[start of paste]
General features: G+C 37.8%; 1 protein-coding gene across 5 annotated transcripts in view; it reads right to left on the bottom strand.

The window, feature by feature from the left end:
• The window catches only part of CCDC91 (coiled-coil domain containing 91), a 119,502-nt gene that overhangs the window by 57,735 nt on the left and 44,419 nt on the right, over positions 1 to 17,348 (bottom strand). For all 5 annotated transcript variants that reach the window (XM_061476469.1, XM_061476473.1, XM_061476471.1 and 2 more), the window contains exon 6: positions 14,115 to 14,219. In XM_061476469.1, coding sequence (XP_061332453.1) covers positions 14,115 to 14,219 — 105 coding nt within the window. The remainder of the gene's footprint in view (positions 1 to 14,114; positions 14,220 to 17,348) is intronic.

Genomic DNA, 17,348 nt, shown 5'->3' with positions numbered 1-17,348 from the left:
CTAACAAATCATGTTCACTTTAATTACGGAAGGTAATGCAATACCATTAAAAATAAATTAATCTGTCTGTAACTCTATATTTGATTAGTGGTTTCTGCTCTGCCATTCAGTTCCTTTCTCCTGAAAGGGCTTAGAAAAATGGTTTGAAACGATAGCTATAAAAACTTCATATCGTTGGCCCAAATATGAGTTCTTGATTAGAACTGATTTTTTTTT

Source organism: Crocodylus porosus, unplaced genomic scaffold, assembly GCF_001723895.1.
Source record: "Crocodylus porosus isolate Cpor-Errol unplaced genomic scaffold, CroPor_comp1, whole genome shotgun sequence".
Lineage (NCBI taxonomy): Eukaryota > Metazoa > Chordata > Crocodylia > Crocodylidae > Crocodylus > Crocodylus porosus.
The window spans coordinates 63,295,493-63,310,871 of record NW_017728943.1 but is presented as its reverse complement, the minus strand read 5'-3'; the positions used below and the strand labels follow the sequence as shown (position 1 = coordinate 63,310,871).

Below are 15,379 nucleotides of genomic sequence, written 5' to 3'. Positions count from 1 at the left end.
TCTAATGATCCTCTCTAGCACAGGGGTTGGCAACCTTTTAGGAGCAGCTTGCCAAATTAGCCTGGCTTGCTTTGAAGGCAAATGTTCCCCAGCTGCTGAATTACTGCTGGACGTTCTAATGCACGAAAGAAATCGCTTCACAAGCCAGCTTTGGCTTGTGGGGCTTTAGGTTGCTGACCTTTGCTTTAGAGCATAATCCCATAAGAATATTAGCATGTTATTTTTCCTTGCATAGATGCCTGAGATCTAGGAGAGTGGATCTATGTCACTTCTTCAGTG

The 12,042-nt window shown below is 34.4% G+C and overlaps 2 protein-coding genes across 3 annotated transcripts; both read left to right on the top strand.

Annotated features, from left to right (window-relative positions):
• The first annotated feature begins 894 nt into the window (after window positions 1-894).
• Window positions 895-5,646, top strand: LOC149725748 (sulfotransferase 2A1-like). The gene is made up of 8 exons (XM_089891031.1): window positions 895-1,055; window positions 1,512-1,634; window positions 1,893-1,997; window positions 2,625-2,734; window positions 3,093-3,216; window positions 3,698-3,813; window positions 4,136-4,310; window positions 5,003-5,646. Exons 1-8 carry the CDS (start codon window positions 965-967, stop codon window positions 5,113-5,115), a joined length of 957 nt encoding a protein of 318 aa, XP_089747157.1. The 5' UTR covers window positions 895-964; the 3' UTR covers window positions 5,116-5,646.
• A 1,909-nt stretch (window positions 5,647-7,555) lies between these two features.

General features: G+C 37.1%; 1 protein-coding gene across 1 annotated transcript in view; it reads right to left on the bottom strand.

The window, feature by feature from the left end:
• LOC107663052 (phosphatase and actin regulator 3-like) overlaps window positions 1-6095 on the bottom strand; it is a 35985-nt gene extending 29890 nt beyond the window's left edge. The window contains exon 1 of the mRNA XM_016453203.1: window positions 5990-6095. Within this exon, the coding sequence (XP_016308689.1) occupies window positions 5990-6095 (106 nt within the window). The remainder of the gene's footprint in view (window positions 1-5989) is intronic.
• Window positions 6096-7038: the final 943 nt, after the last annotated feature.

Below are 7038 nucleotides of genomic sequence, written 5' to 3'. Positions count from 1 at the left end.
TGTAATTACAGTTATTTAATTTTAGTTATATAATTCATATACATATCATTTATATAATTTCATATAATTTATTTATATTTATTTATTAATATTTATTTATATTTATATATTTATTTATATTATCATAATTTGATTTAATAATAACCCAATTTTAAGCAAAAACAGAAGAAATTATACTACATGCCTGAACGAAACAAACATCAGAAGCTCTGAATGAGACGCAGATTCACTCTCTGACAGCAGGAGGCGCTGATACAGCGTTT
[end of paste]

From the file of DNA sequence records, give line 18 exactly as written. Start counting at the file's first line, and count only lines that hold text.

The window, feature by feature from the left end: